He spoke in a strangely sudden agitation. The arm with which he leaned upon the table trembled violently. After a moment's pause he added, in a thick voice:
'Leave me. I will speak to you again in the morning.'
Impressed in a way she did not understand, Marian at once obeyed, and rejoined her mother in the parlour. Mrs Yule gazed anxiously at her as she entered.
'Don't be afraid,' said Marian, with difficulty bringing herself to speak. 'I think it will be better.'
'Was that a telegram that came?' her mother inquired after a silence.
'Yes. I don't know where it was from. But father said he would have to leave town for a few days.'
'Perhaps your uncle is very ill,' said the mother in a low voice.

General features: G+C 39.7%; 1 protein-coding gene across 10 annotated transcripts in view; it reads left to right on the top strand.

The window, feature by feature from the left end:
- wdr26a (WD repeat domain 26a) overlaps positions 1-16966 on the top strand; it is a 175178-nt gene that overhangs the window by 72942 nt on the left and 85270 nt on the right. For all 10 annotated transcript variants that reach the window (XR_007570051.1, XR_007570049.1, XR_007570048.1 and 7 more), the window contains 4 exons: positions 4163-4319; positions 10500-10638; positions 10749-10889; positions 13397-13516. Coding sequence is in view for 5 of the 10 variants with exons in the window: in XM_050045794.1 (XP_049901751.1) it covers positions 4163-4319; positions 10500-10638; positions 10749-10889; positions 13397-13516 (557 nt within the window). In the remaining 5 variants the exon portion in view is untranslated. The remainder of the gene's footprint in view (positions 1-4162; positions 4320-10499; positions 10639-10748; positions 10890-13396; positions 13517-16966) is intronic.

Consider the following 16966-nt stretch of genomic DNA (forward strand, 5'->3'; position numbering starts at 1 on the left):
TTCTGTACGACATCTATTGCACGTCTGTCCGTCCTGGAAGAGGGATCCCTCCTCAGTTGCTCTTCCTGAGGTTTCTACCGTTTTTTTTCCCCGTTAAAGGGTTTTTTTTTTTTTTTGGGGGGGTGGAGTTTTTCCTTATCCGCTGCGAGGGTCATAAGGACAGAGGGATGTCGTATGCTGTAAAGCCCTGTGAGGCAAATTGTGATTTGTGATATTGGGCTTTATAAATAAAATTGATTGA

The evening passed drearily. Fatigued with her emotions, Marian went early to bed; she even slept later than usual in the morning, and on descending she found her father already at the breakfast-table. No greeting passed, and there was no conversation during the meal. Marian noticed that her mother kept glancing at her in a peculiarly grave way; but she felt ill and dejected, and could fix her thoughts on no subject. As he left the table Yule said to her:
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